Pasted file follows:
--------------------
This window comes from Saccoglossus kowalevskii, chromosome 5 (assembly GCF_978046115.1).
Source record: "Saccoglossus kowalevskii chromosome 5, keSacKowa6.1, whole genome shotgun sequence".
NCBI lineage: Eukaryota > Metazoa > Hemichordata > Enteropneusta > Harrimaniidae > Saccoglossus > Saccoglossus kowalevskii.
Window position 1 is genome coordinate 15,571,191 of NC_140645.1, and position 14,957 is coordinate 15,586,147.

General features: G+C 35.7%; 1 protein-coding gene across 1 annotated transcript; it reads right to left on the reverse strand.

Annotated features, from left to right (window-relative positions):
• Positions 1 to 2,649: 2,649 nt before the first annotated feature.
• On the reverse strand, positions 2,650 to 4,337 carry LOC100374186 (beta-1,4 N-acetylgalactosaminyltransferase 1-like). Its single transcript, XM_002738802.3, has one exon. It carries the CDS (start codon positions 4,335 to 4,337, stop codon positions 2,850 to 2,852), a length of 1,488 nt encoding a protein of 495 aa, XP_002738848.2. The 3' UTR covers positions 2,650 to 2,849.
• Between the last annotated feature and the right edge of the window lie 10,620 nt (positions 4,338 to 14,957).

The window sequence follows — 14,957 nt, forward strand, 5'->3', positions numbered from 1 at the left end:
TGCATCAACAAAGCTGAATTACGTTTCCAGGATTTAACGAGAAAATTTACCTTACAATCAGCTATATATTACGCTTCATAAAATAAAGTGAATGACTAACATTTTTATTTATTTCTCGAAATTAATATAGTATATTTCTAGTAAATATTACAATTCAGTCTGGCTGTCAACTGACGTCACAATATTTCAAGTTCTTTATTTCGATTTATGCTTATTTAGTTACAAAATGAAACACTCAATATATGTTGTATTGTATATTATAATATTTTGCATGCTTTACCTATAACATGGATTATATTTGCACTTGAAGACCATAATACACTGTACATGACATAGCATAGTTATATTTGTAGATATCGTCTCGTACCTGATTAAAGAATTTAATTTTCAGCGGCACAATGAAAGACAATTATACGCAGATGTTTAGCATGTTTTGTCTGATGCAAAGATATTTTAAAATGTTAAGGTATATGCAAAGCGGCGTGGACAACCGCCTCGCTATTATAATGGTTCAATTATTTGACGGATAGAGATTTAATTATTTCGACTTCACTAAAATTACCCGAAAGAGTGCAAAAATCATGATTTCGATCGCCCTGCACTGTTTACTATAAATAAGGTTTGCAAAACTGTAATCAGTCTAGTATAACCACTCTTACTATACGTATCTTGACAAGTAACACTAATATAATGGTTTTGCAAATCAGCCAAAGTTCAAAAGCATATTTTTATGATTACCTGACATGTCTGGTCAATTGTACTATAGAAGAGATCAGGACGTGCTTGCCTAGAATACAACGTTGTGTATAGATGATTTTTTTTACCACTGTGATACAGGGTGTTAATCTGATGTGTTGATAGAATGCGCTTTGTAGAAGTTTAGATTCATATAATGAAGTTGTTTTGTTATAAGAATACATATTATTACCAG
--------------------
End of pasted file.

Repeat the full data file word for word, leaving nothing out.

This window comes from Saccoglossus kowalevskii, chromosome 5 (assembly GCF_978046115.1).
Source record: "Saccoglossus kowalevskii chromosome 5, keSacKowa6.1, whole genome shotgun sequence".
NCBI lineage: Eukaryota > Metazoa > Hemichordata > Enteropneusta > Harrimaniidae > Saccoglossus > Saccoglossus kowalevskii.
Window position 1 is genome coordinate 15,571,191 of NC_140645.1, and position 14,957 is coordinate 15,586,147.

General features: G+C 35.7%; 1 protein-coding gene across 1 annotated transcript; it reads right to left on the reverse strand.

Annotated features, from left to right (window-relative positions):
• Positions 1 to 2,649: 2,649 nt before the first annotated feature.
• On the reverse strand, positions 2,650 to 4,337 carry LOC100374186 (beta-1,4 N-acetylgalactosaminyltransferase 1-like). Its single transcript, XM_002738802.3, has one exon. It carries the CDS (start codon positions 4,335 to 4,337, stop codon positions 2,850 to 2,852), a length of 1,488 nt encoding a protein of 495 aa, XP_002738848.2. The 3' UTR covers positions 2,650 to 2,849.
• Between the last annotated feature and the right edge of the window lie 10,620 nt (positions 4,338 to 14,957).

The window sequence follows — 14,957 nt, forward strand, 5'->3', positions numbered from 1 at the left end:
TGCATCAACAAAGCTGAATTACGTTTCCAGGATTTAACGAGAAAATTTACCTTACAATCAGCTATATATTACGCTTCATAAAATAAAGTGAATGACTAACATTTTTATTTATTTCTCGAAATTAATATAGTATATTTCTAGTAAATATTACAATTCAGTCTGGCTGTCAACTGACGTCACAATATTTCAAGTTCTTTATTTCGATTTATGCTTATTTAGTTACAAAATGAAACACTCAATATATGTTGTATTGTATATTATAATATTTTGCATGCTTTACCTATAACATGGATTATATTTGCACTTGAAGACCATAATACACTGTACATGACATAGCATAGTTATATTTGTAGATATCGTCTCGTACCTGATTAAAGAATTTAATTTTCAGCGGCACAATGAAAGACAATTATACGCAGATGTTTAGCATGTTTTGTCTGATGCAAAGATATTTTAAAATGTTAAGGTATATGCAAAGCGGCGTGGACAACCGCCTCGCTATTATAATGGTTCAATTATTTGACGGATAGAGATTTAATTATTTCGACTTCACTAAAATTACCCGAAAGAGTGCAAAAATCATGATTTCGATCGCCCTGCACTGTTTACTATAAATAAGGTTTGCAAAACTGTAATCAGTCTAGTATAACCACTCTTACTATACGTATCTTGACAAGTAACACTAATATAATGGTTTTGCAAATCAGCCAAAGTTCAAAAGCATATTTTTATGATTACCTGACATGTCTGGTCAATTGTACTATAGAAGAGATCAGGACGTGCTTGCCTAGAATACAACGTTGTGTATAGATGATTTTTTTTACCACTGTGATACAGGGTGTTAATCTGATGTGTTGATAGAATGCGCTTTGTAGAAGTTTAGATTCATATAATGAAGTTGTTTTGTTATAAGAATACATATTATTACCAG